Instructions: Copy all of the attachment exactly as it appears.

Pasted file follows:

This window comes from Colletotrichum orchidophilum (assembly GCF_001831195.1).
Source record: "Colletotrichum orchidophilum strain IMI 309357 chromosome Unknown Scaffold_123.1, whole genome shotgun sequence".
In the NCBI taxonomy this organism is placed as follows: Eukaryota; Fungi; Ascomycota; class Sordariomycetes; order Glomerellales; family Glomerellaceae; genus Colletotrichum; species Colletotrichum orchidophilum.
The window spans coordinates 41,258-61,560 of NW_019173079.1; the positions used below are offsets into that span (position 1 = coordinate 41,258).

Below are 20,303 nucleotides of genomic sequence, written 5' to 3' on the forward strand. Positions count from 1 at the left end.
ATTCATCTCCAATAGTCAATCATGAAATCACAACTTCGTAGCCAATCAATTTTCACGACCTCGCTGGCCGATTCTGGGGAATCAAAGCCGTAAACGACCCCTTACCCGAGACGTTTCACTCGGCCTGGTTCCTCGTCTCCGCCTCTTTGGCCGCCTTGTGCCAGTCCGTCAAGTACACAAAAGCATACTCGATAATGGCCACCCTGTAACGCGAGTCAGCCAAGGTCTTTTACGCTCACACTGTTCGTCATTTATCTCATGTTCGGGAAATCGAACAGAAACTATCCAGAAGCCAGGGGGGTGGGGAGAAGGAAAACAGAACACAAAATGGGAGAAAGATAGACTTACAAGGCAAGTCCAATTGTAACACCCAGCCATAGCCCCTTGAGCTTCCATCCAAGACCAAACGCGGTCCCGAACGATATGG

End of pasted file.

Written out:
This window comes from Colletotrichum orchidophilum (assembly GCF_001831195.1).
Source record: "Colletotrichum orchidophilum strain IMI 309357 chromosome Unknown Scaffold_123.1, whole genome shotgun sequence".
In the NCBI taxonomy this organism is placed as follows: Eukaryota; Fungi; Ascomycota; class Sordariomycetes; order Glomerellales; family Glomerellaceae; genus Colletotrichum; species Colletotrichum orchidophilum.
The window spans coordinates 41,258-61,560 of NW_019173079.1; the positions used below are offsets into that span (position 1 = coordinate 41,258).

Below are 20,303 nucleotides of genomic sequence, written 5' to 3' on the forward strand. Positions count from 1 at the left end.
ATTCATCTCCAATAGTCAATCATGAAATCACAACTTCGTAGCCAATCAATTTTCACGACCTCGCTGGCCGATTCTGGGGAATCAAAGCCGTAAACGACCCCTTACCCGAGACGTTTCACTCGGCCTGGTTCCTCGTCTCCGCCTCTTTGGCCGCCTTGTGCCAGTCCGTCAAGTACACAAAAGCATACTCGATAATGGCCACCCTGTAACGCGAGTCAGCCAAGGTCTTTTACGCTCACACTGTTCGTCATTTATCTCATGTTCGGGAAATCGAACAGAAACTATCCAGAAGCCAGGGGGGTGGGGAGAAGGAAAACAGAACACAAAATGGGAGAAAGATAGACTTACAAGGCAAGTCCAATTGTAACACCCAGCCATAGCCCCTTGAGCTTCCATCCAAGACCAAACGCGGTCCCGAACGATATGG